Yesterday, Mrs Tamaki, the wife of Destiny's Bishop Brian Tamaki, was considering legal options. A letter was sent to the MWWL executive team in Wellington asking for an explanation about the situation by 3pm.

What the Bishop wants, the Bishop gets. Or at least that is how he sees it. I have no doubt that Hannah Tamaki and her husband will invoke the law as a means to their end. Mrs Tamaki’s bid for the presidency is, in my opinion, an attempt by Destiny Church to seize control of a respectable social organisation and, subsequently, access social service funding. The Church has identified government contracts as a new money spinner and they are hell bent (terrible pun I know) on securing them. Providing social services is a way to make money under the guise of doing God's work.

Hannah Tamaki is running an expensive campaign for the presidency. She is distributing promotional material, attending MWWL functions and, according to reports, instructing Destiny Church members to form their own MWWL branches and join existing branches. However, the MWWL is firmly opposed to such moves and they are beginning to play the game. Three Destiny Church affiliated branches of the MWWL have not received voting papers due to their connections with the Church. The MWWL is also investigating other methods to block Destiny branches and Destiny affiliated members.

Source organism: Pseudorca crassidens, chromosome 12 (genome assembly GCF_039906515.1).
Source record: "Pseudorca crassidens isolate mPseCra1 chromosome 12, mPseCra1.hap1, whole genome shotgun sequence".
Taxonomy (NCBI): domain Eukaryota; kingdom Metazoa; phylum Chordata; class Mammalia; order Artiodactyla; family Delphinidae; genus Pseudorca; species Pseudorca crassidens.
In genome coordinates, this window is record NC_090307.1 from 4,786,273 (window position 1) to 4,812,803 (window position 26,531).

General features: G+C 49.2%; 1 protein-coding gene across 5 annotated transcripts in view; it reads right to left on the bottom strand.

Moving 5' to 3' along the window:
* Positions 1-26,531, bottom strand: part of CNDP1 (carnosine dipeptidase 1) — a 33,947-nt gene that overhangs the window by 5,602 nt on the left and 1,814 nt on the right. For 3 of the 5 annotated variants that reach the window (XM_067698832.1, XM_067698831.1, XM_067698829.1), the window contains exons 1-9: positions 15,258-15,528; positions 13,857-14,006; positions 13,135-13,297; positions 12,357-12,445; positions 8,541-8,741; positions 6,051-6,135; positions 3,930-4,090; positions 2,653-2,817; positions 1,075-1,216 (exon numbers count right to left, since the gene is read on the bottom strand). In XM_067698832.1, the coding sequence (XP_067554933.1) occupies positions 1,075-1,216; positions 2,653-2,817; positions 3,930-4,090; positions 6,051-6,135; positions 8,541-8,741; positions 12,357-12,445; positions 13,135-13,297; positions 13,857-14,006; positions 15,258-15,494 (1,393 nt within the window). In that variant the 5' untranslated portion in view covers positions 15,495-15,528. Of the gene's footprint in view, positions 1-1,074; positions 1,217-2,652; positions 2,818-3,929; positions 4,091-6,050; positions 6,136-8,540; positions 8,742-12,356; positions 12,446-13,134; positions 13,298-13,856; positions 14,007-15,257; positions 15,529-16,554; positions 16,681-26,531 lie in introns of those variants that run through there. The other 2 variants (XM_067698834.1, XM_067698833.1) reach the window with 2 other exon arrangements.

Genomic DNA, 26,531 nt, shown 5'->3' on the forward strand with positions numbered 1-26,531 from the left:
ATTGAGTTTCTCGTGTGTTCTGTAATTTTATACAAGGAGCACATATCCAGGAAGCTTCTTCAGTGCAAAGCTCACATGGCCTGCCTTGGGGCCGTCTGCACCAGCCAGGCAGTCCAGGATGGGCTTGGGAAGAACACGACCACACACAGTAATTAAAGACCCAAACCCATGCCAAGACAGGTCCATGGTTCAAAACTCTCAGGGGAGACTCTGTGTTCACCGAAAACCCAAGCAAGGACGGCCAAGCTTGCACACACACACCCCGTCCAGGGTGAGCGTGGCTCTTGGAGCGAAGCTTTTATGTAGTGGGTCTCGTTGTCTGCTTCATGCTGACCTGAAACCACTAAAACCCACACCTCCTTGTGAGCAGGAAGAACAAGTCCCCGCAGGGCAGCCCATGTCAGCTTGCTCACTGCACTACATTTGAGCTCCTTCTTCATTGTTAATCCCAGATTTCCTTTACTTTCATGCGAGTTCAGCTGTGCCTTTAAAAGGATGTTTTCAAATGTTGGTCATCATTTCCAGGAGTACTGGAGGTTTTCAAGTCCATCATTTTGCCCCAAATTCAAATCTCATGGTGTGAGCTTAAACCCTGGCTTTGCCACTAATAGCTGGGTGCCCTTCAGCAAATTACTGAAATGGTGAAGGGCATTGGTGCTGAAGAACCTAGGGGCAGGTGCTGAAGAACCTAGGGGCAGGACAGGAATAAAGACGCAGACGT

I hope this whole saga turns out well for the MWWL. The League is one of the most respectable Maori organisations in the country. A Destiny Church take over will only serve to smear the organisation. Hopefully the MWWL can keep it clean and minimise the damage Destiny has already inflicted.